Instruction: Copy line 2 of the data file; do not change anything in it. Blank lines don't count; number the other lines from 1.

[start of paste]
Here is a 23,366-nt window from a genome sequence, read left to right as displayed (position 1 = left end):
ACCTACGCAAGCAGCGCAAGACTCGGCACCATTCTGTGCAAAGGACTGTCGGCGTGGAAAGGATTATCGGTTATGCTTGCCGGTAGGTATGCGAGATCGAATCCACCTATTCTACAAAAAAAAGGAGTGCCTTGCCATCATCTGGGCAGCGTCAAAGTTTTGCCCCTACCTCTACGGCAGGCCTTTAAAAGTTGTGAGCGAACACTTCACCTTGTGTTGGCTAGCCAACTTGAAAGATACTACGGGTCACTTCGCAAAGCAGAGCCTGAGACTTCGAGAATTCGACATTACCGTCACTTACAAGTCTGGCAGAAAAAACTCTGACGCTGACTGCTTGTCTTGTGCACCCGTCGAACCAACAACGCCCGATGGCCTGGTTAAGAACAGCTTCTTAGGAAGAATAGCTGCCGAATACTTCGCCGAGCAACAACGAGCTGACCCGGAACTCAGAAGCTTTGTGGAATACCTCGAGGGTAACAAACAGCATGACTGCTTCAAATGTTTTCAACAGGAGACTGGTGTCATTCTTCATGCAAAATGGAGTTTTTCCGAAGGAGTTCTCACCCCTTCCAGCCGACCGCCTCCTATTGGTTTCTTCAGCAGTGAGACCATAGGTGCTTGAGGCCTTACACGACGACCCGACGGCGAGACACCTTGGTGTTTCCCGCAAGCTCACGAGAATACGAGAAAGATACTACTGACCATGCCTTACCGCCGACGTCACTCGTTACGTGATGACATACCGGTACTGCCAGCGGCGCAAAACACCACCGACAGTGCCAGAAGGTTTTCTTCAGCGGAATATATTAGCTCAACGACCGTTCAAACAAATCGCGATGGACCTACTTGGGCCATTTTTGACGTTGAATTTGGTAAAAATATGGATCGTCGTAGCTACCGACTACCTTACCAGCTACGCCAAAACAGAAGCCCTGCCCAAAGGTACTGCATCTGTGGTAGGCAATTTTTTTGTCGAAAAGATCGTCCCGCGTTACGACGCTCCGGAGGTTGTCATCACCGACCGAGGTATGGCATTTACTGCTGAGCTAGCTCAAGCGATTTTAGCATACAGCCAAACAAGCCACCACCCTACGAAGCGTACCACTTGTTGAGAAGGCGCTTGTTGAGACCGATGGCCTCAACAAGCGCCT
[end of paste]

ACCTACGCAAGCAGCGCAAGACTCGGCACCATTCTGTGCAAAGGACTGTCGGCGTGGAAAGGATTATCGGTTATGCTTGCCGGTAGGTATGCGAGATCGAATCCACCTATTCTACAAAAAAAAGGAGTGCCTTGCCATCATCTGGGCAGCGTCAAAGTTTTGCCCCTACCTCTACGGCAGGCCTTTAAAAGTTGTGAGCGAACACTTCACCTTGTGTTGGCTAGCCAACTTGAAAGATACTACGGGTCACTTCGCAAAGCAGAGCCTGAGACTTCGAGAATTCGACATTACCGTCACTTACAAGTCTGGCAGAAAAAACTCTGACGCTGACTGCTTGTCTTGTGCACCCGTCGAACCAACAACGCCCGATGGCCTGGTTAAGAACAGCTTCTTAGGAAGAATAGCTGCCGAATACTTCGCCGAGCAACAACGAGCTGACCCGGAACTCAGAAGCTTTGTGGAATACCTCGAGGGTAACAAACAGCATGACTGCTTCAAATGTTTTCAACAGGAGACTGGTGTCATTCTTCATGCAAAATGGAGTTTTTCCGAAGGAGTTCTCACCCCTTCCAGCCGACCGCCTCCTATTGGTTTCTTCAGCAGTGAGACCATAGGTGCTTGAGGCCTTACACGACGACCCGACGGCGAGACACCTTGGTGTTTCCCGCAAGCTCACGAGAATACGAGAAAGATACTACTGACCATGCCTTACCGCCGACGTCACTCGTTACGTGATGACATACCGGTACTGCCAGCGGCGCAAAACACCACCGACAGTGCCAGAAGGTTTTCTTCAGCGGAATATATTAGCTCAACGACCGTTCAAACAAATCGCGATGGACCTACTTGGGCCATTTTTGACGTTGAATTTGGTAAAAATATGGATCGTCGTAGCTACCGACTACCTTACCAGCTACGCCAAAACAGAAGCCCTGCCCAAAGGTACTGCATCTGTGGTAGGCAATTTTTTTGTCGAAAAGATCGTCCCGCGTTACGACGCTCCGGAGGTTGTCATCACCGACCGAGGTATGGCATTTACTGCTGAGCTAGCTCAAGCGATTTTAGCATACAGCCAAACAAGCCACCACCCTACGAAGCGTACCACTTGTTGAGAAGGCGCTTGTTGAGACCGATGGCCTCAACAAGCGCCT